A famous statue of Saint Boniface stands on the grounds of Mainz Cathedral, seat of the archbishop of Mainz. A more modern rendition stands facing St. Peter's Church of Fritzlar.

The UK National Shrine is located at the Catholic church at Crediton, Devon, which has a bas-relief of the felling of Thor's Oak, by sculptor Kenneth Carter. The sculpture was unveiled by Princess Margaret in his native Crediton, located in Newcombes Meadow Park. There is also a series of paintings there by Timothy Moore. There are quite a few churches dedicated to St. Boniface in the United Kingdom: Bunbury, Cheshire; Chandler's Ford and Southampton Hampshire; Adler Street, London; Papa Westray, Orkney; St Budeaux, Plymouth (now demolished); Bonchurch, Isle of Wight; Cullompton, Devon.

Bishop George Errington founded St Boniface's Catholic College, Plymouth in 1856. The school celebrates Saint Boniface on 5 June each year.

In 1818, Father Norbert Provencher founded a mission on the east bank of the Red River in what was then Rupert's Land, building a log church and naming it after St. Boniface. The log church was consecrated as Saint Boniface Cathedral after Provencher was himself consecrated as a bishop and the diocese was formed. The community that grew around the cathedral eventually became the city of Saint Boniface, which merged into the city of Winnipeg in 1971. In 1844, four Grey Nuns arrived by canoe in Manitoba, and in 1871, built Western Canada's first hospital: St. Boniface Hospital, where the Assiniboine and Red Rivers meet. Today, St. Boniface is regarded as Winnipeg's main French-speaking district and the centre of the Franco-Manitobain community, and St. Boniface Hospital is the second-largest hospital in Manitoba.

Boniface (Wynfrith) of Crediton is remembered in the Church of England with a Lesser Festival on 1 June.

Some traditions credit Saint Boniface with the invention of the Christmas tree. The vitae mention nothing of the sort. However, it is mentioned on a BBC-Devon website, in an account which places Geismar in Bavaria, and in a number of educational books, including St. Boniface and the Little Fir Tree, The Brightest Star of All: Christmas Stories for the Family, The American normal readers. and a short story by Henry van Dyke, "The First Christmas Tree".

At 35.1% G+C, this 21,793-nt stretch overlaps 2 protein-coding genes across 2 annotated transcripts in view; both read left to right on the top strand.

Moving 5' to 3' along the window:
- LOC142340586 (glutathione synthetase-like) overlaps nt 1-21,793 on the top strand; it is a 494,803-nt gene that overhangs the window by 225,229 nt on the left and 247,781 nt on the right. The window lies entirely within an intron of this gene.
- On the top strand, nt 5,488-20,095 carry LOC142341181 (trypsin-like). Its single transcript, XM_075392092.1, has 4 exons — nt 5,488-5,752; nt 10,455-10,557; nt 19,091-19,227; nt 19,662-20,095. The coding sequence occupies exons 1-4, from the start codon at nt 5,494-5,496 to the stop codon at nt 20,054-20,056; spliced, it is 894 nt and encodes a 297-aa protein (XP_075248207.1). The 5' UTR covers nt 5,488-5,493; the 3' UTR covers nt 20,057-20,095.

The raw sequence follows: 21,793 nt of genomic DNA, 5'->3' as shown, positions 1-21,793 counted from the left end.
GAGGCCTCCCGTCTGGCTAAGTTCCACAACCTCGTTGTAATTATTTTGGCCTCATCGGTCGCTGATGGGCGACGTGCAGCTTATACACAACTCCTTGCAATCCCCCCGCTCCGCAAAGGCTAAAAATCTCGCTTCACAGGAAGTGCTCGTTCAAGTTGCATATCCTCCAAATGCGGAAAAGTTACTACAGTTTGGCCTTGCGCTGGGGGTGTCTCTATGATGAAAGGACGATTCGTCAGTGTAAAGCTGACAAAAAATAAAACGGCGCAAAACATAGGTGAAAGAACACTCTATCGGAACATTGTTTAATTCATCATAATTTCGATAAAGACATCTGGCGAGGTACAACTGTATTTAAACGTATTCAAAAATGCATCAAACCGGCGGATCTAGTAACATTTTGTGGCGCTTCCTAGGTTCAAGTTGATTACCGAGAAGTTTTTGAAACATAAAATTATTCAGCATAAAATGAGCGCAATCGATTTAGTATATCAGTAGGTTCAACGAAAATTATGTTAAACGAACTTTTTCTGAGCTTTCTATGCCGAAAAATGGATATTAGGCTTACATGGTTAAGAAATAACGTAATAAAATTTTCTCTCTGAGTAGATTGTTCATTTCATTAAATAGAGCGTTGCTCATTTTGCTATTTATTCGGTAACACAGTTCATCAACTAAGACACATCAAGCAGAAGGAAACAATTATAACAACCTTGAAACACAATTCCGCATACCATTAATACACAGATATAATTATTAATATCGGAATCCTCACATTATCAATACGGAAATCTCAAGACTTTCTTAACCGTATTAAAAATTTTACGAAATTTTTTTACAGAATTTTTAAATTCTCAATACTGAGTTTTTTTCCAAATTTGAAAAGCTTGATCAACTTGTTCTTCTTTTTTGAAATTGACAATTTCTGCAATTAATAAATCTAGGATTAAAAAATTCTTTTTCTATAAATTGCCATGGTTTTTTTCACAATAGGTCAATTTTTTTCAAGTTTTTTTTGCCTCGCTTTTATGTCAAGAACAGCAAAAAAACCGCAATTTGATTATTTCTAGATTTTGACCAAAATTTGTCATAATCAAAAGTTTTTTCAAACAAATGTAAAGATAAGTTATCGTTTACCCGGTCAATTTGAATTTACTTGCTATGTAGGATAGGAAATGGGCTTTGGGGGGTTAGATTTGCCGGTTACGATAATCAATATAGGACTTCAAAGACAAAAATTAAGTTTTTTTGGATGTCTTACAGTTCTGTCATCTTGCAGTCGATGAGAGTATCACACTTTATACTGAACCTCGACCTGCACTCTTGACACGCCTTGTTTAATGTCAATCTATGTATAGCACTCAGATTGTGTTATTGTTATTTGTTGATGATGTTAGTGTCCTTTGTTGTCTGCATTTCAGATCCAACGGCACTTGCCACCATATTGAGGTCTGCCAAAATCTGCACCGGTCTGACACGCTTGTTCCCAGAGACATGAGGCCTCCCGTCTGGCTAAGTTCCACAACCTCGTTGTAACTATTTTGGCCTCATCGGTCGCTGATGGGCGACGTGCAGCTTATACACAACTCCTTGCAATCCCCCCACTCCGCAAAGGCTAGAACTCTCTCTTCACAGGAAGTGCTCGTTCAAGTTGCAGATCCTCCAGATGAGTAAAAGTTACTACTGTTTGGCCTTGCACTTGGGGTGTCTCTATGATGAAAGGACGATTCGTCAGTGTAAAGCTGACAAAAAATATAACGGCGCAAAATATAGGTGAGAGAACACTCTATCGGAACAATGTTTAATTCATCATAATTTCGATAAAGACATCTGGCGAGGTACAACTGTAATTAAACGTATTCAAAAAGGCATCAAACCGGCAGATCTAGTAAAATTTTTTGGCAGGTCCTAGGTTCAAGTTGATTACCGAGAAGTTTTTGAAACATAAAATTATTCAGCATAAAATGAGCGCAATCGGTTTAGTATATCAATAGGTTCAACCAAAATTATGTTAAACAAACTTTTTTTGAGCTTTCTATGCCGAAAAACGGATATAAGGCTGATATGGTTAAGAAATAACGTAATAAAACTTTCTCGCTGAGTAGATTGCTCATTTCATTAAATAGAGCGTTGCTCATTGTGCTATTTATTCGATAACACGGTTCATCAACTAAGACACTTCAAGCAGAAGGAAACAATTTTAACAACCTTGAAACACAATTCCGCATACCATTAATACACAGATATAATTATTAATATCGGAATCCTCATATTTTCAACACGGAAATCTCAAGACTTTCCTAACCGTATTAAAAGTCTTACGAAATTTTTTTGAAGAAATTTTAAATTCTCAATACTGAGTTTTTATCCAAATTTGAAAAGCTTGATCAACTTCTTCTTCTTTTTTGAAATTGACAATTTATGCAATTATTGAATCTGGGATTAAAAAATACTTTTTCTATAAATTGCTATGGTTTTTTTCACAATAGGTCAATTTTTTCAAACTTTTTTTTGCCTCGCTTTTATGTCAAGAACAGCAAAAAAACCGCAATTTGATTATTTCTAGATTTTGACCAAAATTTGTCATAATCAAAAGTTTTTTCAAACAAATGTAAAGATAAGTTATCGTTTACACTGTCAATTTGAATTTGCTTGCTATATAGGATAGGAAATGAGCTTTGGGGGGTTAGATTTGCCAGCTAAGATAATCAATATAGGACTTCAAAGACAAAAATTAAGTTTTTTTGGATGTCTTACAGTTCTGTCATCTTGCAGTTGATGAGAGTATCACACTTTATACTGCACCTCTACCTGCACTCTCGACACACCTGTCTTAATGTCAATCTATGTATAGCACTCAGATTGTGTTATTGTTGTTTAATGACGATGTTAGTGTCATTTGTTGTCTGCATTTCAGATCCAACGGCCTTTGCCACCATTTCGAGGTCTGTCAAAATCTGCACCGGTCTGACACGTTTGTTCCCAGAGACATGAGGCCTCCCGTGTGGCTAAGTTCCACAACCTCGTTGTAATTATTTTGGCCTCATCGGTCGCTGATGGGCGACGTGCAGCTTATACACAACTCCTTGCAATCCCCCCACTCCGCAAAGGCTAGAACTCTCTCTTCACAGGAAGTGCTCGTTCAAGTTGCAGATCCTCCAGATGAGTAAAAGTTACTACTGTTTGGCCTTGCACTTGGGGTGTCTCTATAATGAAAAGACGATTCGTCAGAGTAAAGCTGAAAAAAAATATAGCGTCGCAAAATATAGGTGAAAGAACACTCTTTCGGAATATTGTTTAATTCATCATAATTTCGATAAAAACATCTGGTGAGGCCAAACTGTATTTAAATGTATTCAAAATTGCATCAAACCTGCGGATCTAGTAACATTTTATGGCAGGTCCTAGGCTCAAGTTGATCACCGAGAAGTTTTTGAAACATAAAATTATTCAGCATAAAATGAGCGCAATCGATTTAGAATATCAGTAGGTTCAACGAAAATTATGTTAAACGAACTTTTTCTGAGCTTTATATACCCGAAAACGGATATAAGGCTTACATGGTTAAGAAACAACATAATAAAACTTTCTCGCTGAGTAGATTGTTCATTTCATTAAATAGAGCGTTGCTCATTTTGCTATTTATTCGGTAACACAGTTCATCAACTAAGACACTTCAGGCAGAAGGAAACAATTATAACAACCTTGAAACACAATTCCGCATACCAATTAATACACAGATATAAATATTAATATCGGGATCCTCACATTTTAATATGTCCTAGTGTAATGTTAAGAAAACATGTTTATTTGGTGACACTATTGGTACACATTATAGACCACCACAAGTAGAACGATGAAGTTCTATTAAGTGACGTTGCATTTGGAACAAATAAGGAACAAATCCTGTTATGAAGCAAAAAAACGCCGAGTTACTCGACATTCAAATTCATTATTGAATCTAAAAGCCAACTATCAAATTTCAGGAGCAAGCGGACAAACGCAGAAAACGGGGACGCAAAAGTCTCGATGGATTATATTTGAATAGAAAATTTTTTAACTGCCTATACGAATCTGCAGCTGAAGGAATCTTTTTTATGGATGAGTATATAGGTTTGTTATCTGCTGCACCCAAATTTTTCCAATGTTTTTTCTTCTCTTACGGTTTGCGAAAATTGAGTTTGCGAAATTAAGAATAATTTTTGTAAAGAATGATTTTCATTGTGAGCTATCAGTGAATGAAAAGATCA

Saint Boniface statue in Fulda, Germany

Vitae

The earliest "Life" of Boniface was written by a certain Willibald, an Anglo-Saxon priest who came to Mainz after Boniface's death, around 765. Willibald's biography was widely dispersed; Levison lists some forty manuscripts. According to his lemma, a group of four manuscripts including Codex Monacensis 1086 are copies directly from the original.

Listed second in Levison's edition is the entry from a late ninth-century Fulda document: Boniface's status as a martyr is attested by his inclusion in the Fulda Martyrology which also lists, for instance, the date (1 November) of his translation in 819, when the Fulda Cathedral had been rebuilt. A Vita Bonifacii was written in Fulda in the ninth century, possibly by Candidus of Fulda, but is now lost.

The next vita, chronologically, is the Vita altera Bonifatii auctore Radbodo, which originates in the Bishopric of Utrecht, and was probably revised by Radboud of Utrecht (899–917). Mainly agreeing with Willibald, it adds an eye-witness who presumably saw the martyrdom at Dokkum. The Vita tertia Bonifatii likewise originates in Utrecht. It is dated between 917 (Radboud's death) and 1075, the year Adam of Bremen wrote his Gesta Hammaburgensis ecclesiae pontificum, which used the Vita tertia.

A later vita, written by Otloh of St. Emmeram (1062–1066), is based on Willibald's and a number of other vitae as well as the correspondence, and also includes information from local traditions.

Correspondence